Responding to The Scarlet Cord work, Judge Patricia Gardner said, “Today kids are producing their own pornography.” Unfortunately, it’s true. One of The Scarlet Cord works called Targeted—portraying a child, a bull’s eye, and a roll of film—pictures how childhood innocence is destroyed through erotic material.
“Sexting” is sending, receiving, or forwarding sexually explicit messages, photographs or images, primarily between mobile phones. In our high schools, students routinely text naked images of their bodies to other students. It happens. One West Michigan freshman girl confided that a group of male seniors texted her their naked selfies and then demanded that she pay back by returning nude images of herself.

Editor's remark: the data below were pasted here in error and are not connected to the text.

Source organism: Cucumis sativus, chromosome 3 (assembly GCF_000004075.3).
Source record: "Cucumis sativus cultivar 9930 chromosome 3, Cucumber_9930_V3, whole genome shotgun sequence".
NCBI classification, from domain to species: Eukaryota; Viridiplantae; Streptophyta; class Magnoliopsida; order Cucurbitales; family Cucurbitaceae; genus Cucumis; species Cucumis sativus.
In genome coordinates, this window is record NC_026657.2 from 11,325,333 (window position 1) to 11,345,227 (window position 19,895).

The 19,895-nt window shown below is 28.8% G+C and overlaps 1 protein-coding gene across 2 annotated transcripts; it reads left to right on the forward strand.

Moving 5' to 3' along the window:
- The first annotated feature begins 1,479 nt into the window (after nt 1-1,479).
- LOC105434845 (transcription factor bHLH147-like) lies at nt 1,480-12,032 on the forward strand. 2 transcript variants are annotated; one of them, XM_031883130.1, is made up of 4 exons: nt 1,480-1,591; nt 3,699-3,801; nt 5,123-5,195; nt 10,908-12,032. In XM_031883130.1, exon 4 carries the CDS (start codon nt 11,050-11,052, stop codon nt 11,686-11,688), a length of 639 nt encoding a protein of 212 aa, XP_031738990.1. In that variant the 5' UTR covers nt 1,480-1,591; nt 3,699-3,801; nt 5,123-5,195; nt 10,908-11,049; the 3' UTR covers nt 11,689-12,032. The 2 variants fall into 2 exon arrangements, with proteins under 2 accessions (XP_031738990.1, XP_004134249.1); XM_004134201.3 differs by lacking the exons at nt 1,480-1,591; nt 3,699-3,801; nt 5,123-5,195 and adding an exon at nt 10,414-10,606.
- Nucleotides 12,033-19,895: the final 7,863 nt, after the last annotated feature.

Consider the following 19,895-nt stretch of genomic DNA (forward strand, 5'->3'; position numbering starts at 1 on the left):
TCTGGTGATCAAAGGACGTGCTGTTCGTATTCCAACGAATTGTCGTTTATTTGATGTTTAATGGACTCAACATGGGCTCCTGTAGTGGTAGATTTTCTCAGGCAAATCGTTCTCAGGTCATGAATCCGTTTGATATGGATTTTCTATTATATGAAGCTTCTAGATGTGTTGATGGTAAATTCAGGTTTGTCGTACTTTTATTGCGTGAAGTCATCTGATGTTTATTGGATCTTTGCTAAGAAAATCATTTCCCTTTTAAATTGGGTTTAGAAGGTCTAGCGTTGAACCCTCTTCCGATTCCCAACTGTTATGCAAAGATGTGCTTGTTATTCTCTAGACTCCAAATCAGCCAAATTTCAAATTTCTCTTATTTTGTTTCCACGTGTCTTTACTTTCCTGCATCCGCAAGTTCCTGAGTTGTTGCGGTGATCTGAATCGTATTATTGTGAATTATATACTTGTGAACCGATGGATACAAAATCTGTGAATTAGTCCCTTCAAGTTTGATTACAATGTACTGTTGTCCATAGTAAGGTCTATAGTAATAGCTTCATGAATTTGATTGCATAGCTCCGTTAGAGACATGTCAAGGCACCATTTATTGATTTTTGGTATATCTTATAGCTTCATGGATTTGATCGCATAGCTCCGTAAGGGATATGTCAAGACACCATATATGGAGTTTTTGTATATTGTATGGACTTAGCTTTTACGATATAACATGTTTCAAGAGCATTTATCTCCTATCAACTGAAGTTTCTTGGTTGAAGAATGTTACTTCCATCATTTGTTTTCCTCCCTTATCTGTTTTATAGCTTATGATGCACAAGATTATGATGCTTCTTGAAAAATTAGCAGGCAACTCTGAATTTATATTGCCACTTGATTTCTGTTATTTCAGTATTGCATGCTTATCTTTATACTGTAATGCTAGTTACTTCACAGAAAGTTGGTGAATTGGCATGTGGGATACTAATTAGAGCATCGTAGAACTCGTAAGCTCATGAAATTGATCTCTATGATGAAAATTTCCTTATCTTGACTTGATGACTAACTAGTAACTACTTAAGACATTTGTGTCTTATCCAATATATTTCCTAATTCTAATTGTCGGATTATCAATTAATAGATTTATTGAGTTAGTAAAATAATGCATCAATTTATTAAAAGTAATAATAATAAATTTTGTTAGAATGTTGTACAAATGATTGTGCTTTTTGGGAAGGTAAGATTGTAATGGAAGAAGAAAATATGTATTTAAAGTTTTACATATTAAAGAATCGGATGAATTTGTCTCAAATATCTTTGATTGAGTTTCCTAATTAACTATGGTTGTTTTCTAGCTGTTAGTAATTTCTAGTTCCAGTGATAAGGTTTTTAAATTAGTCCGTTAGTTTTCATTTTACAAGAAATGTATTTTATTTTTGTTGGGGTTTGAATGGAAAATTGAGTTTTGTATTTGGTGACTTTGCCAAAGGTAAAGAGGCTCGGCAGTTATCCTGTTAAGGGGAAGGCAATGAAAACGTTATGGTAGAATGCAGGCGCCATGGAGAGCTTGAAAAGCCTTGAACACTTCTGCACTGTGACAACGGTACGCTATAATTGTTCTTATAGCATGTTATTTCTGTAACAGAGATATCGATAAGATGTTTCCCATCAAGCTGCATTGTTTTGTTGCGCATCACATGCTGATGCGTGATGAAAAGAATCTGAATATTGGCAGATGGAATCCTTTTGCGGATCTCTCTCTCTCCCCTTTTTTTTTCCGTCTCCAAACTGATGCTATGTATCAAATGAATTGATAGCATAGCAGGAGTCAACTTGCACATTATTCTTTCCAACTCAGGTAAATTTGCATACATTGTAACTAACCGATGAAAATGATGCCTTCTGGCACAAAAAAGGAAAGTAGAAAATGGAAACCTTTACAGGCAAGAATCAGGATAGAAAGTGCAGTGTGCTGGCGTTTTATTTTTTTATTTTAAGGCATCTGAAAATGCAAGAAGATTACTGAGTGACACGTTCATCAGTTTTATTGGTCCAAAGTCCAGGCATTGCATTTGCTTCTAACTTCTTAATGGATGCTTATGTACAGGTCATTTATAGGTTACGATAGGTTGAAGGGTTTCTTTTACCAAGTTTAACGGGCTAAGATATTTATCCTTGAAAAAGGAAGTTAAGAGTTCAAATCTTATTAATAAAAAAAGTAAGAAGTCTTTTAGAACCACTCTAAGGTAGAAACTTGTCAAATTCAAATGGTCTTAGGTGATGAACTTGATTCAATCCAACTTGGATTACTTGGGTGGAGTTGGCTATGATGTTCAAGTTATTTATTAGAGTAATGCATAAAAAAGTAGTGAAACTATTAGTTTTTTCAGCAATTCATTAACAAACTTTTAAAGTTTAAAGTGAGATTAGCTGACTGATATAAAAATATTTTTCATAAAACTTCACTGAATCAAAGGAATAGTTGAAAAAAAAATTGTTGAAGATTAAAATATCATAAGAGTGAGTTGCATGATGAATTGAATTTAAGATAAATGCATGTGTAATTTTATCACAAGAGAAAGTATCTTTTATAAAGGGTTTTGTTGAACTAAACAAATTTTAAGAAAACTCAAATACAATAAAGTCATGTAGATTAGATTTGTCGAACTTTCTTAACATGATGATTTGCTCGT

But we can have a positive influence on our children when we talk to them about the link between pornography and sex-trafficking. During ArtPrize 2014 at The Scarlet Cord exhibit, one visitor said, “After learning about how pornography and trafficking, like destructive parasites, feed off each other, a group of male—and female—students threw their iPhones into the bonfire because their phones were full of pornographic images.”